PRONEL, the personnel agency and Training Leadership Consulting (TLC) provided some insights recently into why some employees leave in their first few months. Imagine, as a business owner, you just heard the bad news — that new superstar employee you hired a few months ago suddenly resigned, as apparently “it just didn’t work out”.
TLC MD Tanya Hulse said at the Victoria Country Club that the cost to a company of not getting the right employee is high, and can amount to 150% of the annual cost of a salaried employee, and up to 75% of the annual wage of an hourly paid worker. There are additional indirect costs, including the time necessary to bring the employee up to speed, the price of mistakes, the impact on other staff and risks to the company’s reputation. She said that for a new employee, the on-boarding period is usually viewed positively, as they have decided to leave their previous job and feel that they want to make a success in their new position. Meanwhile, the employer will also feel positive in that they will have invested time and money to get the right person.
“In reality its tough. Everybody has expectations and anxieties,” said Hulse. She said ideally companies should start on-boarding programmes the moment an employee is signed on, and it is usually best to get as much of it done as possible, before the employees’ first day at work.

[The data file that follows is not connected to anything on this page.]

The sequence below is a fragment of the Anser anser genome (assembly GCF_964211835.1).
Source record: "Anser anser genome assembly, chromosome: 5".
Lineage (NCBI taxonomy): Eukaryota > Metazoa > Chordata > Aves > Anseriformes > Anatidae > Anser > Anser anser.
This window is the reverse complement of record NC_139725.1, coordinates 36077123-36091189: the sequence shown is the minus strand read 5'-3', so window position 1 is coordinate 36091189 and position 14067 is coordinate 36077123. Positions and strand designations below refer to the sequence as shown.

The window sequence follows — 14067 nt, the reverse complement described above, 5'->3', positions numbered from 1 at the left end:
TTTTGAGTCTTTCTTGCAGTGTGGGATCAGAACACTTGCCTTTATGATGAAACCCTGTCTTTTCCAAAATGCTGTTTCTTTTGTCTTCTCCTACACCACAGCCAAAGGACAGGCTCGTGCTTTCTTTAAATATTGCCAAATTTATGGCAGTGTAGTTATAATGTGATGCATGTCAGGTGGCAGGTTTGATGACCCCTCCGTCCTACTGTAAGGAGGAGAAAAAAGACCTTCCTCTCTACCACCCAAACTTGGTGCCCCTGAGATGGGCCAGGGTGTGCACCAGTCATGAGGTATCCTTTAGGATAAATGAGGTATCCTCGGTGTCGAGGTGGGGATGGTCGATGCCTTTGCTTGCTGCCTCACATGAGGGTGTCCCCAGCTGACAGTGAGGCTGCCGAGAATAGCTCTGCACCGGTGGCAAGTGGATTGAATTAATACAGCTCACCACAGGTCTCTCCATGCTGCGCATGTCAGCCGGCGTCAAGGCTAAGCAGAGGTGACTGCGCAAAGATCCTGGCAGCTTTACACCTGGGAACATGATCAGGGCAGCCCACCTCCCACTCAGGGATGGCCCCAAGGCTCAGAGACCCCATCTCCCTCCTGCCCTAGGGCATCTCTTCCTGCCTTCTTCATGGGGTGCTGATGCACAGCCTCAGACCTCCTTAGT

One can do, for instance, as much of the necessary e-mail and scanning that is required, during this period. One of the pitfalls she has encountered includes that the appropriate managers are not there on the new employees’ first day.
Other problems she has encountered includes one employee who had to wait four weeks to get logged on to the company system and laptop, and another where a company took days to get an employee hooked up just to be able to email. “IT and human resource staff often say they need time to get various things ‘signed’. You need to find a way to get around this,” to expedite the on-boarding process smoothly,” said Hulse.
She said employers also need to find a way to manage the training requirements of new staff, so that the staffer doesn’t have to wait six to eight months to do some required training, but also so that the employee isn’t overloaded with information and requirements right at the beginning of the on-boarding.
Employers should also consider the risks through the on-boarding, such as what are the employees working on and who are they dealing with. She said employees changing jobs are going through big changes in their lives. “You have to make it simple for them. Try to put yourself back into the shoes of when you were a new employee, and how you felt at that time,” she said.
Pronel managing director Bridget Jones said a lack of clarity during on-boarding can be damaging for a company. She said that for instance, a basic on-boarding kit should include a welcome letter, an outline of a training schedule, a list of forms to be completed, company policies and procedures, points of contact and a tour of facilities.
As published in The Witness, 20 April 2018 by Edward West